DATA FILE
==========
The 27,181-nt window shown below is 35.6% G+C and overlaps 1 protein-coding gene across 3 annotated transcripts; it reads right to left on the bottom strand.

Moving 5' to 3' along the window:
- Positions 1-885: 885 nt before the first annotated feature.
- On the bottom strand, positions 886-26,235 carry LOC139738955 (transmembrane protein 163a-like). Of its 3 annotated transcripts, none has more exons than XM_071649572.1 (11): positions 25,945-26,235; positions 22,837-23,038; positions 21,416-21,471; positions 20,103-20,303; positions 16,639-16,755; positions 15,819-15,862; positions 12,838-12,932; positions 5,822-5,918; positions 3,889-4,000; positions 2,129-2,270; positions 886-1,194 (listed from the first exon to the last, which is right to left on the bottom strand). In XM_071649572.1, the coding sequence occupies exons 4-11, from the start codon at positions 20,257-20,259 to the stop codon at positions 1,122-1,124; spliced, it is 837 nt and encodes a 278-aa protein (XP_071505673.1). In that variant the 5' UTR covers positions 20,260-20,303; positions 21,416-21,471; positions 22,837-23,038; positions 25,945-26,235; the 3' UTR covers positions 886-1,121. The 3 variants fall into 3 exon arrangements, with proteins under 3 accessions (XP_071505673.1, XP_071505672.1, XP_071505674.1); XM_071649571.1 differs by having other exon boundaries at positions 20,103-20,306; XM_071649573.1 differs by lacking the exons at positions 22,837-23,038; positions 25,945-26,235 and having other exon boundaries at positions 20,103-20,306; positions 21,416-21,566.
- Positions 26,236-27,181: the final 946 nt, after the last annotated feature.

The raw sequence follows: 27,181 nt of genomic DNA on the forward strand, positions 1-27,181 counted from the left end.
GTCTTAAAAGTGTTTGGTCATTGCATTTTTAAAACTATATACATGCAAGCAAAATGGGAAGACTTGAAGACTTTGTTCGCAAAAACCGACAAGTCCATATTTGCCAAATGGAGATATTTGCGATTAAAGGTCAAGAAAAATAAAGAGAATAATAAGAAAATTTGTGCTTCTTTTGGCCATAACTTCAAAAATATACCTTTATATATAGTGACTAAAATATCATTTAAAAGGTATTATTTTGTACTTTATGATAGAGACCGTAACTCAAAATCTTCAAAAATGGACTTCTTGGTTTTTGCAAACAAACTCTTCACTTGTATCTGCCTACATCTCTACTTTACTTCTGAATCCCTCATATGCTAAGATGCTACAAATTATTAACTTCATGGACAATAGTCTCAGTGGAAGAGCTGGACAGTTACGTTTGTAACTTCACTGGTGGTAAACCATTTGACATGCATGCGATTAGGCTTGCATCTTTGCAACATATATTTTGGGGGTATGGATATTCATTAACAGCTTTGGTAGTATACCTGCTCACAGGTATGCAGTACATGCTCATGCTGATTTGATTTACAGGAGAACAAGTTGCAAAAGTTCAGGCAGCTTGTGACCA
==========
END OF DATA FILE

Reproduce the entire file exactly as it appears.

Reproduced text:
The 27,181-nt window shown below is 35.6% G+C and overlaps 1 protein-coding gene across 3 annotated transcripts; it reads right to left on the bottom strand.

Moving 5' to 3' along the window:
- Positions 1-885: 885 nt before the first annotated feature.
- On the bottom strand, positions 886-26,235 carry LOC139738955 (transmembrane protein 163a-like). Of its 3 annotated transcripts, none has more exons than XM_071649572.1 (11): positions 25,945-26,235; positions 22,837-23,038; positions 21,416-21,471; positions 20,103-20,303; positions 16,639-16,755; positions 15,819-15,862; positions 12,838-12,932; positions 5,822-5,918; positions 3,889-4,000; positions 2,129-2,270; positions 886-1,194 (listed from the first exon to the last, which is right to left on the bottom strand). In XM_071649572.1, the coding sequence occupies exons 4-11, from the start codon at positions 20,257-20,259 to the stop codon at positions 1,122-1,124; spliced, it is 837 nt and encodes a 278-aa protein (XP_071505673.1). In that variant the 5' UTR covers positions 20,260-20,303; positions 21,416-21,471; positions 22,837-23,038; positions 25,945-26,235; the 3' UTR covers positions 886-1,121. The 3 variants fall into 3 exon arrangements, with proteins under 3 accessions (XP_071505673.1, XP_071505672.1, XP_071505674.1); XM_071649571.1 differs by having other exon boundaries at positions 20,103-20,306; XM_071649573.1 differs by lacking the exons at positions 22,837-23,038; positions 25,945-26,235 and having other exon boundaries at positions 20,103-20,306; positions 21,416-21,566.
- Positions 26,236-27,181: the final 946 nt, after the last annotated feature.

The raw sequence follows: 27,181 nt of genomic DNA on the forward strand, positions 1-27,181 counted from the left end.
GTCTTAAAAGTGTTTGGTCATTGCATTTTTAAAACTATATACATGCAAGCAAAATGGGAAGACTTGAAGACTTTGTTCGCAAAAACCGACAAGTCCATATTTGCCAAATGGAGATATTTGCGATTAAAGGTCAAGAAAAATAAAGAGAATAATAAGAAAATTTGTGCTTCTTTTGGCCATAACTTCAAAAATATACCTTTATATATAGTGACTAAAATATCATTTAAAAGGTATTATTTTGTACTTTATGATAGAGACCGTAACTCAAAATCTTCAAAAATGGACTTCTTGGTTTTTGCAAACAAACTCTTCACTTGTATCTGCCTACATCTCTACTTTACTTCTGAATCCCTCATATGCTAAGATGCTACAAATTATTAACTTCATGGACAATAGTCTCAGTGGAAGAGCTGGACAGTTACGTTTGTAACTTCACTGGTGGTAAACCATTTGACATGCATGCGATTAGGCTTGCATCTTTGCAACATATATTTTGGGGGTATGGATATTCATTAACAGCTTTGGTAGTATACCTGCTCACAGGTATGCAGTACATGCTCATGCTGATTTGATTTACAGGAGAACAAGTTGCAAAAGTTCAGGCAGCTTGTGACCA